A comprehensive study covering, Finland and Sweden, was set to map the views of the employers and employees on benefits and their values when having to make hard choices. The study was conducted in April and May 2023 from various sources of qualified comparable answer samples.
The target countries are unified by the fact that only one out of ten employees find employee benefits to be irrelevant or not interesting. Well over half of the respondents find them to be important. Even four out five would consider changing their job (with the same role & fixed salary) if the set of benefits with the new employer were clearly better.
”The results are quite eye-opening. Once a certain level of income is reached, convenience and other rewarding play a significant role when choosing a job”, says professor Pekka Mattila from Aalto University.
According to the survey results, the employers and employees view benefits and their value in a very different way. In Finland, only half of the employees are satisfied with their benefits, when 70 % of the employers feel their offered benefit package is on a good level. In Sweden, less than half of employees are satisfied with their benefits. 60 % of the employers feel the same way.
What unifies the two countries, is the employees’ overall awareness of their benefits compared to what the employers expect. The employers in Finland anticipate a 7 % increase in employee benefits from 2023 to 2024. In Sweden the increase is expected to be even 9,5 %. This result surely affected by the high inflation rate in 2022 and 2023.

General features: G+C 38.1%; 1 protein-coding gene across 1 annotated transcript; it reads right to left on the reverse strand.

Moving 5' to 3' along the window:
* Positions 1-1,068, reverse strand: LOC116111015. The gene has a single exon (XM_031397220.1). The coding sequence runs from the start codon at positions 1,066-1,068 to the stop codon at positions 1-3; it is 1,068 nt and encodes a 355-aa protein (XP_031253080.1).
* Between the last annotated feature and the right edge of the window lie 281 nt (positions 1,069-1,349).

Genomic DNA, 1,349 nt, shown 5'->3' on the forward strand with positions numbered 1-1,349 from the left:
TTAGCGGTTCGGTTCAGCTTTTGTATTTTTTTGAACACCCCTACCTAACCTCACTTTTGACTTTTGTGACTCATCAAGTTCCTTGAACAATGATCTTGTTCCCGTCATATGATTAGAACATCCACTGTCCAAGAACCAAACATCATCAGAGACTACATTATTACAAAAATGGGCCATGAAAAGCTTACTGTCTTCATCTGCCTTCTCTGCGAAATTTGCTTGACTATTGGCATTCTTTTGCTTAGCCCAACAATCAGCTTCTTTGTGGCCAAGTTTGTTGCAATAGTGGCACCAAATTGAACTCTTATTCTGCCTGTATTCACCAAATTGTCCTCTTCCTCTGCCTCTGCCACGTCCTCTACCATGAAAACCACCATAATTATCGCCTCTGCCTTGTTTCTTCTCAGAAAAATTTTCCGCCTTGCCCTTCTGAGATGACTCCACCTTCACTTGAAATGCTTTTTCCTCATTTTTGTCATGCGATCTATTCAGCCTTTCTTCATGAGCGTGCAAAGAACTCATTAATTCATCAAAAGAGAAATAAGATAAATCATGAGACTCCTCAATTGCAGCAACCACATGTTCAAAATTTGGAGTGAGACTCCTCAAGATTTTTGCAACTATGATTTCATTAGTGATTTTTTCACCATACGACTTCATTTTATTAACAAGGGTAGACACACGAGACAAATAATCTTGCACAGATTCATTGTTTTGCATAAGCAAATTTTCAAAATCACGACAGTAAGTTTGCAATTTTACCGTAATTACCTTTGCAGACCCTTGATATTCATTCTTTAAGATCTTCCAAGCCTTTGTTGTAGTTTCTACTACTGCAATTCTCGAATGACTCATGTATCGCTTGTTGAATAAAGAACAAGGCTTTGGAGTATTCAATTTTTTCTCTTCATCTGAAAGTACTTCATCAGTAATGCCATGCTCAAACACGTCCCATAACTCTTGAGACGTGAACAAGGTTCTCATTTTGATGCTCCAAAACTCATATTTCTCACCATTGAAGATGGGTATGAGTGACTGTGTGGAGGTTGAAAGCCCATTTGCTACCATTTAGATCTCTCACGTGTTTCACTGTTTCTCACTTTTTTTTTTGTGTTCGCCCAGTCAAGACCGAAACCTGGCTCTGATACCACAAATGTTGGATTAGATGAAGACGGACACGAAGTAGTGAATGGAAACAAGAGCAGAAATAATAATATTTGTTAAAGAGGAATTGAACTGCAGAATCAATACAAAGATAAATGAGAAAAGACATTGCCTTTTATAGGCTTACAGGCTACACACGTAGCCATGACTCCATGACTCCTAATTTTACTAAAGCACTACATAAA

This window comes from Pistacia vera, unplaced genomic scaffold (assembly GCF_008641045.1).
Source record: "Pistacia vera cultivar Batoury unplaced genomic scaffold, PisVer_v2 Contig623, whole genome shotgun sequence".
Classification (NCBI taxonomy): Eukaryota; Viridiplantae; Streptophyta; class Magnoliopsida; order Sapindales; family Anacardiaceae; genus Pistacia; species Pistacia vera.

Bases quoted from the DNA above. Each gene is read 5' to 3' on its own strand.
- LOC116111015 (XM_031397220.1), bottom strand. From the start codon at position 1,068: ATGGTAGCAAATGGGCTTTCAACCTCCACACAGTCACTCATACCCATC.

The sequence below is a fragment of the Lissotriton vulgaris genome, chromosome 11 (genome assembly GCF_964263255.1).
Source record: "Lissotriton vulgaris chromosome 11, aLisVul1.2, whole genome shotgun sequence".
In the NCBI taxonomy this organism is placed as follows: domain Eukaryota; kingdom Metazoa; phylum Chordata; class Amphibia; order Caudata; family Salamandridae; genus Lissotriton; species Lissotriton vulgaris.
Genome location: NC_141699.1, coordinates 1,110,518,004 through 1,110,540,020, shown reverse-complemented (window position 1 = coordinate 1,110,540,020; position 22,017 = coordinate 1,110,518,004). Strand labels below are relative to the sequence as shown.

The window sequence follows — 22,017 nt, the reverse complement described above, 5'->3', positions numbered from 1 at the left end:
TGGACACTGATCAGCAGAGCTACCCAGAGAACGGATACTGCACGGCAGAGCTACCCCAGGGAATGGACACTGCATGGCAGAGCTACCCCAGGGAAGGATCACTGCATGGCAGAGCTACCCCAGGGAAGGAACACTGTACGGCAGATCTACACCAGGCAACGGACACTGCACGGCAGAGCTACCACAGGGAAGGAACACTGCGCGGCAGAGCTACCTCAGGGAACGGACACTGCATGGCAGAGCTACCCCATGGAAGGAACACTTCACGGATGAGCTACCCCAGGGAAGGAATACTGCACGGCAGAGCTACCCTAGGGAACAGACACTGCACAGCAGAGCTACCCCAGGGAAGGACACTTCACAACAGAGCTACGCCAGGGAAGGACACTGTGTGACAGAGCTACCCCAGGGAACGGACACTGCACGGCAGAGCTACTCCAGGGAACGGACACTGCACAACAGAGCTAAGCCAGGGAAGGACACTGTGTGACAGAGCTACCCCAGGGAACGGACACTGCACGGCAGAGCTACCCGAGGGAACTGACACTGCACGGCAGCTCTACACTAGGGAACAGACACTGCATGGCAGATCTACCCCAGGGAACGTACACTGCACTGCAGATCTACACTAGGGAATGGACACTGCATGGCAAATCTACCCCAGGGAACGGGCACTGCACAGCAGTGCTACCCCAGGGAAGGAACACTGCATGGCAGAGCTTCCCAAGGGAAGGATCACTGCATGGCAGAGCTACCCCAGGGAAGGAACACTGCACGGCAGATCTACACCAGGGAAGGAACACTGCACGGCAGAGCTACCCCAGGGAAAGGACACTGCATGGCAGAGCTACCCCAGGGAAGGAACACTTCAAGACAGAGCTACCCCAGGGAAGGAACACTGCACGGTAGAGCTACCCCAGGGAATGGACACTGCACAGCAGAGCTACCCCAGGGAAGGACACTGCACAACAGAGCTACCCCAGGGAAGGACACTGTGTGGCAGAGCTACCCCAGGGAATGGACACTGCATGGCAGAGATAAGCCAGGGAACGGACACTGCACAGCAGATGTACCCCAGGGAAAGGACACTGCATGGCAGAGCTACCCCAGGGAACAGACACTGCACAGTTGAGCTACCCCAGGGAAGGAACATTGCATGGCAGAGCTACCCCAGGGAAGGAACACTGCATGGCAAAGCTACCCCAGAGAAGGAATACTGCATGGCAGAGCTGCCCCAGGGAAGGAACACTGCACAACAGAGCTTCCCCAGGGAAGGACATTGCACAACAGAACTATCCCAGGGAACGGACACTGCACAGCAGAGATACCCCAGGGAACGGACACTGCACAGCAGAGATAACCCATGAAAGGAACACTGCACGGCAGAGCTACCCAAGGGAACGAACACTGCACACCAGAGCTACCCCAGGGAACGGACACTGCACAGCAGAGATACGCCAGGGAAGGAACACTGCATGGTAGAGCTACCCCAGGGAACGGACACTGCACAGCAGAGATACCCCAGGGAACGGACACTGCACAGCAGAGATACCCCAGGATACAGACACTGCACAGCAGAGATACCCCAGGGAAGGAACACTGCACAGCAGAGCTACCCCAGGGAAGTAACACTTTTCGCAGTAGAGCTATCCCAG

The way employees and employers in Finland feel their organizations are supporting the physical well-being of their staff, is contradicting significantly: 88 % positive by employers but only 43 % by employees. In Sweden the same gap is 82 % against 48 %
Additionally, in Finland, the organizations’ support for mental well-being is contradicting drastically: 77 % positive views by employers and 30 % by employees. In Sweden the same gap is 80 % against 39 %.
“The employers have reacted during and after the pandemic by raising their emploee benefits. There is a strong will to raise them even more to match the current cost of living, but the legislation does not allow it. For example, the maximum yearly tax value of 400 € for sports & culture benefit was set back in 2014. This amount will not cover most of the activity fees today. It is time for the government to also keep up with time and revise the tax values to match this decade”, says Niklas Löfgren, the CEO of Epassi Finland.
85 % of the employers both in Finland and in Sweden believe they are sufficiently supporting their employees’ physical exercise. In Sweden less than three out of four employees feel the same way. Only 37 % of employees in Finland agree with the employers.
The comprehensive study in Finland and Sweden covered almost 1 200 employees and 2 800 employers in key decision-making positions from organizations employing more than 50 people. The study, enabled by Epassi, was conducted by a researcher team from Aalto University, led by professor Pekka Mattila and postdoctoral researcher Juho-Petteri Huhtala.
Professor Pekka Mattila, email@example.com, 040 738 7221
CEO Finland Niklas Löfgren, firstname.lastname@example.org, 044 546 5482
Epassi, founded in 2007 in Helsinki, is a market leader in employee benefits within the Nordics. The unique and scalable solution drives mobile tech and payment solutions to open-up a world of health and well-being possibilities, combining all benefits in one user-friendly service.
Epassi Group is Europe’s leading digital solution for employee benefits, with a reach of nearly 13 million users, over 13 500 employers, and more than 59 000 service providers. Epassi is a trailblazer fintech company in the Nordic countries and has been awarded by the Financial Times as one of the fastest growing companies in Europe in 2022 and 2023.
Epassi – Boosting everyday well-being.